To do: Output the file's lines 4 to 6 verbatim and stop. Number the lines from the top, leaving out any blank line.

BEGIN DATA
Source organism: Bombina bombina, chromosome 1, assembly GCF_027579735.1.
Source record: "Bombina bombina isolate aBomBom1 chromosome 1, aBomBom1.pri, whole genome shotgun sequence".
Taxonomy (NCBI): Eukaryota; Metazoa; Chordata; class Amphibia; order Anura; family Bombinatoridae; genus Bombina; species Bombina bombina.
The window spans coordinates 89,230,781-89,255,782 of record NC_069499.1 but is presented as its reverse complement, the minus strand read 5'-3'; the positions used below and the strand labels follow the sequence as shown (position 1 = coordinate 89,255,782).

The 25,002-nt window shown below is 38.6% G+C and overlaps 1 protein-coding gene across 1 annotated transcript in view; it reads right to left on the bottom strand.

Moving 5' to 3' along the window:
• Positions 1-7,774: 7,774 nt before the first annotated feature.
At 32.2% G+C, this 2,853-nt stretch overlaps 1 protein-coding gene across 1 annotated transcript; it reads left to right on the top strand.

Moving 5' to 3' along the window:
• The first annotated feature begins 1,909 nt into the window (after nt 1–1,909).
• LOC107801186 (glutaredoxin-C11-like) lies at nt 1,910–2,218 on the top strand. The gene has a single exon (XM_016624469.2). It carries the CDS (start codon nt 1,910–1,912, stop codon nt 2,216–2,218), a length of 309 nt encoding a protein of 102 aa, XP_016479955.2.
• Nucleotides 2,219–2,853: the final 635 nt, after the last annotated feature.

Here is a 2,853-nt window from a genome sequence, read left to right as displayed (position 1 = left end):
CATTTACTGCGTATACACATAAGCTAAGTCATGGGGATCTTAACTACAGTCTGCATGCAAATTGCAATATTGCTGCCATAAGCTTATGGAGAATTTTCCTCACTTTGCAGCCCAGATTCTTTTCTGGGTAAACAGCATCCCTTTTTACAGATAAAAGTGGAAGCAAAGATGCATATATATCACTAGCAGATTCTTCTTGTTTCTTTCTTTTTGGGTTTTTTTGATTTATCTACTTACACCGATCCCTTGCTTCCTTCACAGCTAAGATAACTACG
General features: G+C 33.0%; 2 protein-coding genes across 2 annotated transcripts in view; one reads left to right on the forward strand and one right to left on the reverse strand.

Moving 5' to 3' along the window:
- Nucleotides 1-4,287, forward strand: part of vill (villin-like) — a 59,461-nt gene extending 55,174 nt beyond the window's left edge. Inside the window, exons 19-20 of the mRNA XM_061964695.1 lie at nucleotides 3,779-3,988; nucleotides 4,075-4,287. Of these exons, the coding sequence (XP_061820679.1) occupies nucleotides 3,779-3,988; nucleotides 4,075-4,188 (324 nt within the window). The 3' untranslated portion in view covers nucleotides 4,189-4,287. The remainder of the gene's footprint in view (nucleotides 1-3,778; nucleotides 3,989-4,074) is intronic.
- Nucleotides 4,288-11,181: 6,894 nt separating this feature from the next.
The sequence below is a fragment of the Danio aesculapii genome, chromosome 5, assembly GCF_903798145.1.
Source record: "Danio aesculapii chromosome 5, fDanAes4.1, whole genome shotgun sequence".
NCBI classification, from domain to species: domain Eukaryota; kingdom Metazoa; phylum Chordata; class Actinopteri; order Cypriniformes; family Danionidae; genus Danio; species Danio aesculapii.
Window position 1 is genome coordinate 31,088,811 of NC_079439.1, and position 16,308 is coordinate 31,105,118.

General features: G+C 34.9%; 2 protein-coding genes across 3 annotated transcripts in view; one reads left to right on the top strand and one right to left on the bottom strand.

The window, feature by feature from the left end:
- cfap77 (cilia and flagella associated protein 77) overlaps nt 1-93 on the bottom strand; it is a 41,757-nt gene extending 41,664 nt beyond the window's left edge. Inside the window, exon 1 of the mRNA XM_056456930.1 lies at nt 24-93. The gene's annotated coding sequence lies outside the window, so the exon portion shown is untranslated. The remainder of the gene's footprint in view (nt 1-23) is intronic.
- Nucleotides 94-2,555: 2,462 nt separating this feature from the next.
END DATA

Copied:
The window spans coordinates 89,230,781-89,255,782 of record NC_069499.1 but is presented as its reverse complement, the minus strand read 5'-3'; the positions used below and the strand labels follow the sequence as shown (position 1 = coordinate 89,255,782).

The 25,002-nt window shown below is 38.6% G+C and overlaps 1 protein-coding gene across 1 annotated transcript in view; it reads right to left on the bottom strand.

Moving 5' to 3' along the window: